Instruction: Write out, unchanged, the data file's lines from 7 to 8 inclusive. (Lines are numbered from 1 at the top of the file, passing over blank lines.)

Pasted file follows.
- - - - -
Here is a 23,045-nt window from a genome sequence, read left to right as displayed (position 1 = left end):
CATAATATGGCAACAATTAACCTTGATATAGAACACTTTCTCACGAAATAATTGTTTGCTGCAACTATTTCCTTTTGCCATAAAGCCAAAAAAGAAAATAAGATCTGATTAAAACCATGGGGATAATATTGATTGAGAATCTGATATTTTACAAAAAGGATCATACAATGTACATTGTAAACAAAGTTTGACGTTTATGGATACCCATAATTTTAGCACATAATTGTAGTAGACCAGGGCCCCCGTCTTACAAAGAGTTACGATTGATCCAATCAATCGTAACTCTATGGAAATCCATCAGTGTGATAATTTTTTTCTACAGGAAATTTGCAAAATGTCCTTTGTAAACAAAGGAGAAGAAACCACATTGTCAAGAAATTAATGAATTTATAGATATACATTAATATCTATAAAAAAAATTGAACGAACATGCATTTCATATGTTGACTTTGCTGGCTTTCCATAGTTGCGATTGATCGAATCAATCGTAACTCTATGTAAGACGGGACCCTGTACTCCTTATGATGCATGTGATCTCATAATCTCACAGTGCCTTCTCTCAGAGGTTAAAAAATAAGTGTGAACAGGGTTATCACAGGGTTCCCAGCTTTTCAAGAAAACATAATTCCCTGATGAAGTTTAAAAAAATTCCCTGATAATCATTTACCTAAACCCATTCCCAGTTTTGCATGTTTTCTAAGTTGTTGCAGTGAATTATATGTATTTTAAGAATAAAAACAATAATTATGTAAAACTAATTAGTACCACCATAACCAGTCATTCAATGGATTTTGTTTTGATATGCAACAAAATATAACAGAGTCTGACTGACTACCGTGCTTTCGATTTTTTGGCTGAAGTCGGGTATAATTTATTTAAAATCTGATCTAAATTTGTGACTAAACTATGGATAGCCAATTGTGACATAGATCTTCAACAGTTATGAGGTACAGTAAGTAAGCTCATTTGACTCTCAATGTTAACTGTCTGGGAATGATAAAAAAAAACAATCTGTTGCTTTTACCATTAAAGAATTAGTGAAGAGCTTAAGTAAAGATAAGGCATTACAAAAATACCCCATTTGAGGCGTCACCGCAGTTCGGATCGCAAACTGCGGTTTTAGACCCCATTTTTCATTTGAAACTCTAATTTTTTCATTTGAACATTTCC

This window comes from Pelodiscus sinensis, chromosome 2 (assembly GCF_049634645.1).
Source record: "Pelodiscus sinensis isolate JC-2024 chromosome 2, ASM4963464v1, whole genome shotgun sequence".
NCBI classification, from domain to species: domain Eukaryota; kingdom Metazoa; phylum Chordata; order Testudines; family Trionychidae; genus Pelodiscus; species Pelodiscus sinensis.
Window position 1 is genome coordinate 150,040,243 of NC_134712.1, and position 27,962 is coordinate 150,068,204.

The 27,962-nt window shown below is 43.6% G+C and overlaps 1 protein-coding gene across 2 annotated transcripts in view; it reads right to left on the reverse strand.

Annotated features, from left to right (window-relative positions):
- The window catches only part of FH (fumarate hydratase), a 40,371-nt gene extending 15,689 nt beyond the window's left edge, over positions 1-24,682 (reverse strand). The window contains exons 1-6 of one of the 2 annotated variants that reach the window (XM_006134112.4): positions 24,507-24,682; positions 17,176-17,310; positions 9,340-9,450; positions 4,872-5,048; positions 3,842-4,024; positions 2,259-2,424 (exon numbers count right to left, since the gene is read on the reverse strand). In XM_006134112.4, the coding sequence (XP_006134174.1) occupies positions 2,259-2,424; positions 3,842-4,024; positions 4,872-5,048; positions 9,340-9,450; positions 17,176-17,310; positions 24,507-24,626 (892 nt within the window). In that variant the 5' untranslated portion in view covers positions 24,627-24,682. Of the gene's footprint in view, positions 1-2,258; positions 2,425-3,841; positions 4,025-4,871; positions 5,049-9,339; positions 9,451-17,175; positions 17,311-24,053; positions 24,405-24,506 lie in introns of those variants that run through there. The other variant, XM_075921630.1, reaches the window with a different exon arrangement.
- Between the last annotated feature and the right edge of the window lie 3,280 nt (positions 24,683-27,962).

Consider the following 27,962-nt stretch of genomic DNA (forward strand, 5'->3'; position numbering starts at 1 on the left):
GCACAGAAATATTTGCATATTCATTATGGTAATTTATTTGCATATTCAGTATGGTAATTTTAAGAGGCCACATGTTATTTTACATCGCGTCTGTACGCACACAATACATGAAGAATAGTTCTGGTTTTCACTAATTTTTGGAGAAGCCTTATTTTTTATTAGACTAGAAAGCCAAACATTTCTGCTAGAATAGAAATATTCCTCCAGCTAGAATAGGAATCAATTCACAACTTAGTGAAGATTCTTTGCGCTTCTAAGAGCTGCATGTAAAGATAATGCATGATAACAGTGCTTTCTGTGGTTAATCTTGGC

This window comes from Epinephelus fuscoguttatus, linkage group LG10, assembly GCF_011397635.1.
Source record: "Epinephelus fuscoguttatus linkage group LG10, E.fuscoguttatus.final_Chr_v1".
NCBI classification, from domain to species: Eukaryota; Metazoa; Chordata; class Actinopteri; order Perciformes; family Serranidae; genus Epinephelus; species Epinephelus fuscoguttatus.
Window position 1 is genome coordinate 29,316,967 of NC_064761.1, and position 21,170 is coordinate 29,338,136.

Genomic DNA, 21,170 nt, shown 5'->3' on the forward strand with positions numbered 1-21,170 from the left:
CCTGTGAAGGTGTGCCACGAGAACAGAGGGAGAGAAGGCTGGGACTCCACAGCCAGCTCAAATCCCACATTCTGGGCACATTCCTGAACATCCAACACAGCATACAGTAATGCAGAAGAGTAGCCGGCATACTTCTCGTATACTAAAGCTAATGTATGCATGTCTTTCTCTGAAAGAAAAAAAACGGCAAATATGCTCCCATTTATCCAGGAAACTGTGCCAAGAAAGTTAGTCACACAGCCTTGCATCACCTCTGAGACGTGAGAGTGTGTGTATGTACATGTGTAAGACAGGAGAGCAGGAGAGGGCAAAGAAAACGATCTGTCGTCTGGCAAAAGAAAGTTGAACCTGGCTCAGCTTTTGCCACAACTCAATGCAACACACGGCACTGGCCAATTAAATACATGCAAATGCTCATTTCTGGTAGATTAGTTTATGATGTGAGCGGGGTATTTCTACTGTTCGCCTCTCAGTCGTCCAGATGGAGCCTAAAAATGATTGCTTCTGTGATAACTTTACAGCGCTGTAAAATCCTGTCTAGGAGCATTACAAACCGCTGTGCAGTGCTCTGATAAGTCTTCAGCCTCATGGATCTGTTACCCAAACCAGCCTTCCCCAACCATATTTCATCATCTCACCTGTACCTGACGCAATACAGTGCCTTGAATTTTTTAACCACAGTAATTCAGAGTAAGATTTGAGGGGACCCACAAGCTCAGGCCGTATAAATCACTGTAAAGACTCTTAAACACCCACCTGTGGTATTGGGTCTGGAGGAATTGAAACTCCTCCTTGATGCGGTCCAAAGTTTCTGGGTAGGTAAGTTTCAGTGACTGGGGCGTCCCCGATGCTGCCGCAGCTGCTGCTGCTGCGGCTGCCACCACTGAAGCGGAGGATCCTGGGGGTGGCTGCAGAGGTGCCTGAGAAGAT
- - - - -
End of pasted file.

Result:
The 27,962-nt window shown below is 43.6% G+C and overlaps 1 protein-coding gene across 2 annotated transcripts in view; it reads right to left on the reverse strand.

Annotated features, from left to right (window-relative positions):